The patient at hand was a woman (38, gravida 1, para 0) in the 37th gestational week. She suffered an acute, severe, sharp pain in the chest and back and was admitted to our hospital in January 2018. She had no history of vascular disease or hypertension and was uncertain of familial history. Her blood pressure measured 107/38 mmHg. A transthoracic two-dimensional echocardiography revealed a severely dilated aortic root (Ø 58 mm) and severe aortic valve insufficiency. Aortic computed tomography angiography (CTA) led to the diagnosis of the Standford type A aortic dissection (Fig. 1). The patient was slender with a height of 173 cm and featured spider-like fingers and toes (having “wrist sign”). We suspected her having Marfan syndrome. The fetal ultrasound was inconspicuous, with a normally developed fetus and 3 h post-admission, the patient underwent an emergency cesarean section with full anesthesia. Blood pressure was carefully monitored during the surgery. A 2950-g infant was born (Apgar score: 9 at 1 min, 10 at 5 min). After the baby was born, the patient was administered with 20u oxytocin intravenously. To prevent postpartum bleeding during aorta replacement, potentially caused by the anticoagulants in the extracorporeal circulation, we inserted Cook balloon containing 400 ml of normal saline into the uterus during the cesarean section. The aortic root, ascending aorta and aortic arch was replaced under cardiopulmonary bypass and hypothermia (25 °C). Vaginal bleeding during the six-hour surgery was modest (< 150 ml). The Cook balloon was removed from the patient 24 h post-surgery leaving an intact uterus. The patient was released after 20 days. In order to make a definite diagnosis, we did the genetic testing of the patient’s family. The patient carried an FBN1 mutation and the site was chr15:48905206. The mutation was NM_000138.4:c.247 + 1G>T. We also discerned that the patient’s Z score of aortic root diameter was 7.5. The above findings were correlated to the Ghent-2 criteria and we confirmed that she was having Marfan syndrome. Family genetic testing showed that the mutation inherited from the patient’s mother, and the newborn also carried the mutation. We explained the result of genetic testing to the patient and the genetic mode of autosomal dominant inheritance. She was advised contraception and restricting activity. Also we made her aware of the impact Marfan syndrome would have on her newborn’s health. Both she and her baby need a close follow-up. The patient was followed up by the cardiologist three times after discharge.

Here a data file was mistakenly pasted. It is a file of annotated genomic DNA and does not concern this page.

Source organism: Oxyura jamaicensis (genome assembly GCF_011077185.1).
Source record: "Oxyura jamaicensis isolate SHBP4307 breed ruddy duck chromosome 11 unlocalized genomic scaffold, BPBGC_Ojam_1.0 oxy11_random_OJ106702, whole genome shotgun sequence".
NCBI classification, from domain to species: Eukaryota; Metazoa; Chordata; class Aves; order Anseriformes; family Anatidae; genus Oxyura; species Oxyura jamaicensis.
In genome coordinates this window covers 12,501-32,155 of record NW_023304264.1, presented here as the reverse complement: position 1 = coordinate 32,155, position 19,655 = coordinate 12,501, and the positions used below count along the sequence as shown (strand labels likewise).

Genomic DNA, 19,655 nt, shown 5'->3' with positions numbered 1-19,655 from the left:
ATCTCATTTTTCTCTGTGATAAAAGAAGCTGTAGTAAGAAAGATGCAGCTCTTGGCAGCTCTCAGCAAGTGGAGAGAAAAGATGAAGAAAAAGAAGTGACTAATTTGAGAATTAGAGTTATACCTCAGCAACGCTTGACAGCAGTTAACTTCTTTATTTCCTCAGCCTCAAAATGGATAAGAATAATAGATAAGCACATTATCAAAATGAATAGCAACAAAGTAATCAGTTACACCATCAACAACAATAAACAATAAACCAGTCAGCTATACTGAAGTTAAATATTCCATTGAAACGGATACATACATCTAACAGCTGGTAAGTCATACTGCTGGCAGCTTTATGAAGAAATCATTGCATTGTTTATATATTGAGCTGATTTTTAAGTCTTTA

Discussion and conclusion